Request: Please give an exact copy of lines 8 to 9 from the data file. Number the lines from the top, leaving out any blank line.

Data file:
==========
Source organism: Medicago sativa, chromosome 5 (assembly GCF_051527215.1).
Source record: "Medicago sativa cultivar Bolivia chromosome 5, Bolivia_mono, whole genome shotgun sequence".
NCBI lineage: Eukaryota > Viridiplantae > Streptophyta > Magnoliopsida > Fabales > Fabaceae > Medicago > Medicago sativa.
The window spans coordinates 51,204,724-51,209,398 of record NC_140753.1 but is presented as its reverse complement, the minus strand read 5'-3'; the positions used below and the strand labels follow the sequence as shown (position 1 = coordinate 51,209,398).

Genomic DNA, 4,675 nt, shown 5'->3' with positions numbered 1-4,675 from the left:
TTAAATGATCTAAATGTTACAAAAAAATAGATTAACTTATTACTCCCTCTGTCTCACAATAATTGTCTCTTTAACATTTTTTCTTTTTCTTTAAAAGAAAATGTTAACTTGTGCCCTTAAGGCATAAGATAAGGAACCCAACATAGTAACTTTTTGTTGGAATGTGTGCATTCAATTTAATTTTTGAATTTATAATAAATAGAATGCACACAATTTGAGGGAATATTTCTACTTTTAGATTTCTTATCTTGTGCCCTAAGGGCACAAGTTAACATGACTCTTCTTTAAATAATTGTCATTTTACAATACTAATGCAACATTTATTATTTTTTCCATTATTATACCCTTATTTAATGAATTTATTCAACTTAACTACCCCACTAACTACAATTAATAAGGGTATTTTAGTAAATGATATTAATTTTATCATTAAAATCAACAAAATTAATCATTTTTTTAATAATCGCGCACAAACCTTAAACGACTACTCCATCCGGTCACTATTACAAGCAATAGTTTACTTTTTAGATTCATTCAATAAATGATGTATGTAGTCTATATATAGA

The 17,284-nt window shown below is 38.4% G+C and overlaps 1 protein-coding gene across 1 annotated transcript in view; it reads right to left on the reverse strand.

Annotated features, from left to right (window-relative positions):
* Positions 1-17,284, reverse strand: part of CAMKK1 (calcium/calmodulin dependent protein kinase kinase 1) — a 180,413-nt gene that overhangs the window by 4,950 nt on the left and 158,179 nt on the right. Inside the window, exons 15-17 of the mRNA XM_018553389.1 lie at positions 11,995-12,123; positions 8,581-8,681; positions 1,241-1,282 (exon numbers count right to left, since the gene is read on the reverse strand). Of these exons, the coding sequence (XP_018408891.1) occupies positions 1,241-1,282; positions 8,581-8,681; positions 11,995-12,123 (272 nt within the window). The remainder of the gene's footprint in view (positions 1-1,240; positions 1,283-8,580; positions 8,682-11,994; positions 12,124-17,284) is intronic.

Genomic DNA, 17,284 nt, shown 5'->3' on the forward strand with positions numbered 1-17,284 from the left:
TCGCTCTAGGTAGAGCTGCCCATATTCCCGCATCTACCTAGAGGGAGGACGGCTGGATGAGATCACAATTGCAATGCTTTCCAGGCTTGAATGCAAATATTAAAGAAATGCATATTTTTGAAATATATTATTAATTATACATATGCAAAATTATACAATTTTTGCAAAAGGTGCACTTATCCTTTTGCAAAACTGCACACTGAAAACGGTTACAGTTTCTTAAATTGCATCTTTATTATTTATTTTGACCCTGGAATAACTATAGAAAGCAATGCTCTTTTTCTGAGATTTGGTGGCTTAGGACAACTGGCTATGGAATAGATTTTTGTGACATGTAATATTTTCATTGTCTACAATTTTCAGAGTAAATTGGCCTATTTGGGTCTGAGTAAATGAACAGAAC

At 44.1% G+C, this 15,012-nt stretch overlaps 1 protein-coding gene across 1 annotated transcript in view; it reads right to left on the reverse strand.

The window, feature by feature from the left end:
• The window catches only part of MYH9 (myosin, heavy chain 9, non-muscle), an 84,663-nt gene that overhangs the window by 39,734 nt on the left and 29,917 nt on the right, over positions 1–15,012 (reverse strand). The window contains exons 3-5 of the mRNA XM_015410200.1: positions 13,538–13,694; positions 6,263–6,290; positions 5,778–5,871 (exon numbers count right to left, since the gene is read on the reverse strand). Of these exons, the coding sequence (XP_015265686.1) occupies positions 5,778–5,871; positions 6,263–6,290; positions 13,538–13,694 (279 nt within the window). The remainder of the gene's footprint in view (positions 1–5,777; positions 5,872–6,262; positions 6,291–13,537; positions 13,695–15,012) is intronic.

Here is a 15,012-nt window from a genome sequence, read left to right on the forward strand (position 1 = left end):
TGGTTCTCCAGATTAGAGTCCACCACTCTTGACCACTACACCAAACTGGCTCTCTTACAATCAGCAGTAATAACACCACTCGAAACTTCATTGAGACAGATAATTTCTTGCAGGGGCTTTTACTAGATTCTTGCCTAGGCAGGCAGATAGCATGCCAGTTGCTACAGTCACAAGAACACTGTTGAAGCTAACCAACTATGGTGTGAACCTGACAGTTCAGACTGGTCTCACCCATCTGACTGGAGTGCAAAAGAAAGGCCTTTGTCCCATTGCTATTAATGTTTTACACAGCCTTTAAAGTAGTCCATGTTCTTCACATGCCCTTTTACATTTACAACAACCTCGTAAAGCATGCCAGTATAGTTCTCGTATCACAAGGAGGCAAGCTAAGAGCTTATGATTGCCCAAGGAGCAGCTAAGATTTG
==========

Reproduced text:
Annotated features, from left to right (window-relative positions):
* Positions 1-17,284, reverse strand: part of CAMKK1 (calcium/calmodulin dependent protein kinase kinase 1) — a 180,413-nt gene that overhangs the window by 4,950 nt on the left and 158,179 nt on the right. Inside the window, exons 15-17 of the mRNA XM_018553389.1 lie at positions 11,995-12,123; positions 8,581-8,681; positions 1,241-1,282 (exon numbers count right to left, since the gene is read on the reverse strand). Of these exons, the coding sequence (XP_018408891.1) occupies positions 1,241-1,282; positions 8,581-8,681; positions 11,995-12,123 (272 nt within the window). The remainder of the gene's footprint in view (positions 1-1,240; positions 1,283-8,580; positions 8,682-11,994; positions 12,124-17,284) is intronic.